Dakota Adams: And there was no safety, there was no stability. Everything was some level of chaos and being under constant external threat and constantly failing to meet impossible benchmarks, which kind of now that like growing up later on, it sounds a lot like what Scientology people are put through when they're out in, when they're out in the world, which is having to deal with constant internal drama within their cadre, but also having impossible and constantly escalating quotas for work to meet so that they're constantly failing and falling behind the ball and perceiving all outsiders as potential threats. It's that same, it's that same structure. And in that I couldn't deal with, the pressure fell into a very deep depression and basically turned into a little internet neck beard puddle up in a trailer on a pile literal, like in a blanket nest and a little literal pile of survival equipment, uh, just on message boards all day, accepting that one of the impossible standards I was set to was that the apocalypse was constantly coming.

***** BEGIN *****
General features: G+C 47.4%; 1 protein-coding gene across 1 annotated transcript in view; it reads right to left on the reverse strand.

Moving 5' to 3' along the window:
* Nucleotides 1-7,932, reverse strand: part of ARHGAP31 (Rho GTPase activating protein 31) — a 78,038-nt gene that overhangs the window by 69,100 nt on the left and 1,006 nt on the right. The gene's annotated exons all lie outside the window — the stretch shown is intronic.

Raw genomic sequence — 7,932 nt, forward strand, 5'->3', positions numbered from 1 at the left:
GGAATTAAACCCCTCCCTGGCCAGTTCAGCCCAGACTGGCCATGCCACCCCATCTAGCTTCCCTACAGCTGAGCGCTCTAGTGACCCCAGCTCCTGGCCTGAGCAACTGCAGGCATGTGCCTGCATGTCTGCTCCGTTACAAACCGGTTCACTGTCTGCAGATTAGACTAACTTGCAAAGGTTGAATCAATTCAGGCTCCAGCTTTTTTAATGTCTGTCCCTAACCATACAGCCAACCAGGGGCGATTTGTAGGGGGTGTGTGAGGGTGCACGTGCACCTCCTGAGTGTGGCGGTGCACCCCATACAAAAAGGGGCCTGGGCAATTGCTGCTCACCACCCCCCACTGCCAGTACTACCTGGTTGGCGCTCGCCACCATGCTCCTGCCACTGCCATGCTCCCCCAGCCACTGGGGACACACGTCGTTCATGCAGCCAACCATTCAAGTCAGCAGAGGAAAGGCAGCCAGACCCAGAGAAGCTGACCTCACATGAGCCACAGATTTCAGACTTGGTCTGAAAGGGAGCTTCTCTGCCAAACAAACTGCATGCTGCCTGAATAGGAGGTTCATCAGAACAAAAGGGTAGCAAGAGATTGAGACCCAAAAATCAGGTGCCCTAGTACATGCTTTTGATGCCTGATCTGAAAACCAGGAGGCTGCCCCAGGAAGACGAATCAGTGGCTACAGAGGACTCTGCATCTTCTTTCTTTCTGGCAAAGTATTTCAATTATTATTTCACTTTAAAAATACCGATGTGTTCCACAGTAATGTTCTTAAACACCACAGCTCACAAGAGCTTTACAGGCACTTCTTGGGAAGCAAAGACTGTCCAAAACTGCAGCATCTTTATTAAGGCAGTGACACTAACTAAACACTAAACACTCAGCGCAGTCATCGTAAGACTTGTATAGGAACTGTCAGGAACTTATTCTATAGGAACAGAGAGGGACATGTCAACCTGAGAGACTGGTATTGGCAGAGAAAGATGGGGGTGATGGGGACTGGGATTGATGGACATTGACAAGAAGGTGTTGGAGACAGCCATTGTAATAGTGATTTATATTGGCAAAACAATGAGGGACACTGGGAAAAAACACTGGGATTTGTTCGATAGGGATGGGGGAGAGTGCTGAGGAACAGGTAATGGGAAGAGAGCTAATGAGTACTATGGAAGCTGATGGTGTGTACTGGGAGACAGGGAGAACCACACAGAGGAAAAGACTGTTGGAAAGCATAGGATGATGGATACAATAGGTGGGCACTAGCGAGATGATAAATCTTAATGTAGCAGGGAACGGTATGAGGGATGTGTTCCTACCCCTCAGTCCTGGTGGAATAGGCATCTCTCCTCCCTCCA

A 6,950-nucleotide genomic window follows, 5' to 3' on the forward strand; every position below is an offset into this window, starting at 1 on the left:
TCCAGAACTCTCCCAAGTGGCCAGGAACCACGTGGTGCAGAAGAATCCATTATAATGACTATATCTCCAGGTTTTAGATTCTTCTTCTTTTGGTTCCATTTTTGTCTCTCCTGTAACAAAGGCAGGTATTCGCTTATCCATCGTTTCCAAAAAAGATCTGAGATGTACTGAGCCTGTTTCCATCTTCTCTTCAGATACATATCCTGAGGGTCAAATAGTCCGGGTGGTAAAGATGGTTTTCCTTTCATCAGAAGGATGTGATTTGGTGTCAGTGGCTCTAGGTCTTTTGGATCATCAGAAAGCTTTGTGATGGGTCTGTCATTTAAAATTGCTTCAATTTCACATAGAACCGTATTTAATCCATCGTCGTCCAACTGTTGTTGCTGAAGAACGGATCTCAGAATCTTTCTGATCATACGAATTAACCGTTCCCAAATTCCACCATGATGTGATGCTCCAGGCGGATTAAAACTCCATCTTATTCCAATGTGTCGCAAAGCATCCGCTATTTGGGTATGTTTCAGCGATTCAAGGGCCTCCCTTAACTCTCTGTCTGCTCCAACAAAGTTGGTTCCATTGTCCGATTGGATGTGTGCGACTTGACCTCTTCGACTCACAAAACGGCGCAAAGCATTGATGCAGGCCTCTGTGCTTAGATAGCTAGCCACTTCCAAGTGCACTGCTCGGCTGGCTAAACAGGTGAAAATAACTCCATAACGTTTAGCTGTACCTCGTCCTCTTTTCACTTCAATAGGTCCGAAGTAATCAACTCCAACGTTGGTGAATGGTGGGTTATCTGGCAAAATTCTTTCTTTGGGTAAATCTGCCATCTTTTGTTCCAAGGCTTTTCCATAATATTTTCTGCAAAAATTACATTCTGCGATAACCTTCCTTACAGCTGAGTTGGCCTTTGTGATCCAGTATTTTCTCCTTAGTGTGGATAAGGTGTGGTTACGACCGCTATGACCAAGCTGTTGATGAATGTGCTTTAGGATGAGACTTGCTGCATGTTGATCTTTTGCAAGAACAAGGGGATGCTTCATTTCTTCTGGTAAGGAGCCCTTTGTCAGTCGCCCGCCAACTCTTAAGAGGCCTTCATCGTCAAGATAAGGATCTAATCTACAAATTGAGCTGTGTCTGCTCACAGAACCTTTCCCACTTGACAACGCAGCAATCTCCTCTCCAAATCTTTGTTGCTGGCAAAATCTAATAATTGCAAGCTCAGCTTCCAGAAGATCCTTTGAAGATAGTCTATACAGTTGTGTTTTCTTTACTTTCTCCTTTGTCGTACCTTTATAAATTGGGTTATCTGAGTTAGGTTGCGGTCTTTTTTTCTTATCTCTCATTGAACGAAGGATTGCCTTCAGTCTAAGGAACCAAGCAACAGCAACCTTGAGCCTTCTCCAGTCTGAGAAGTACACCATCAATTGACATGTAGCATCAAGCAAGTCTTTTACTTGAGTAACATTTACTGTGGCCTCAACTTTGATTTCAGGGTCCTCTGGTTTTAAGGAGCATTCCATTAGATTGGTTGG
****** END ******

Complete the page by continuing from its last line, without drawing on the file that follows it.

Dakota Adams: Six to 14 months from now to collapse was always imminent. I was not going to have a regular life because the best version was going to be the breakup of America into many small warring factions. It was going to look like the breakup of Yugoslavia. The worst was an organized takeover by a totalitarian government without very much chaos so that we could be targeted with the full weight and power of the machine built for the global war on terror being turned inwards on internal dissonance in the United States. And Stuart gonna be at the top of the list.